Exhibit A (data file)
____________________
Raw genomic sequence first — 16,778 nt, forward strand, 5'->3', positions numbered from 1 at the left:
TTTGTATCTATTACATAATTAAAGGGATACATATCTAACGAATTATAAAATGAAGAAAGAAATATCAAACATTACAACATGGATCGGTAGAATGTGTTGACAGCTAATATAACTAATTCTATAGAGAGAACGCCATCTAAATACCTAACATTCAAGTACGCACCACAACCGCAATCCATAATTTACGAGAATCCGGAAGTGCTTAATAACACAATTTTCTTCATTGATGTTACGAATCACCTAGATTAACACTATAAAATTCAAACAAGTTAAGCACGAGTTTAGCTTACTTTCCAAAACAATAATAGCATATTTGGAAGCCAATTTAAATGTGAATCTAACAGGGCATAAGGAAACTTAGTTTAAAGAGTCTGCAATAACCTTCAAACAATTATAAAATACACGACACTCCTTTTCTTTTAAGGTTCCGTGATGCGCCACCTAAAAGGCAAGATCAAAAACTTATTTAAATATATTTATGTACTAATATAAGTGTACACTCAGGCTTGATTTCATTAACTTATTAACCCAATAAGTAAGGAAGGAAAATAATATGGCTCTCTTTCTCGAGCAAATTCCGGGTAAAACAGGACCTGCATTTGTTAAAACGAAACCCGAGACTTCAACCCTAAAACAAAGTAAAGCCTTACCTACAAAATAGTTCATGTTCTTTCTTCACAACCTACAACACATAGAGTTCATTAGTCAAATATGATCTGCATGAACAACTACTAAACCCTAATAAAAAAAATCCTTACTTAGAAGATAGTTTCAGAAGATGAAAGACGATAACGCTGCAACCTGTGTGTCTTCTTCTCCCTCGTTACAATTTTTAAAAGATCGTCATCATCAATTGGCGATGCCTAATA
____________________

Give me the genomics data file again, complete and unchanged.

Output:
Raw genomic sequence first — 16,778 nt, forward strand, 5'->3', positions numbered from 1 at the left:
TTTGTATCTATTACATAATTAAAGGGATACATATCTAACGAATTATAAAATGAAGAAAGAAATATCAAACATTACAACATGGATCGGTAGAATGTGTTGACAGCTAATATAACTAATTCTATAGAGAGAACGCCATCTAAATACCTAACATTCAAGTACGCACCACAACCGCAATCCATAATTTACGAGAATCCGGAAGTGCTTAATAACACAATTTTCTTCATTGATGTTACGAATCACCTAGATTAACACTATAAAATTCAAACAAGTTAAGCACGAGTTTAGCTTACTTTCCAAAACAATAATAGCATATTTGGAAGCCAATTTAAATGTGAATCTAACAGGGCATAAGGAAACTTAGTTTAAAGAGTCTGCAATAACCTTCAAACAATTATAAAATACACGACACTCCTTTTCTTTTAAGGTTCCGTGATGCGCCACCTAAAAGGCAAGATCAAAAACTTATTTAAATATATTTATGTACTAATATAAGTGTACACTCAGGCTTGATTTCATTAACTTATTAACCCAATAAGTAAGGAAGGAAAATAATATGGCTCTCTTTCTCGAGCAAATTCCGGGTAAAACAGGACCTGCATTTGTTAAAACGAAACCCGAGACTTCAACCCTAAAACAAAGTAAAGCCTTACCTACAAAATAGTTCATGTTCTTTCTTCACAACCTACAACACATAGAGTTCATTAGTCAAATATGATCTGCATGAACAACTACTAAACCCTAATAAAAAAAATCCTTACTTAGAAGATAGTTTCAGAAGATGAAAGACGATAACGCTGCAACCTGTGTGTCTTCTTCTCCCTCGTTACAATTTTTAAAAGATCGTCATCATCAATTGGCGATGCCTAATA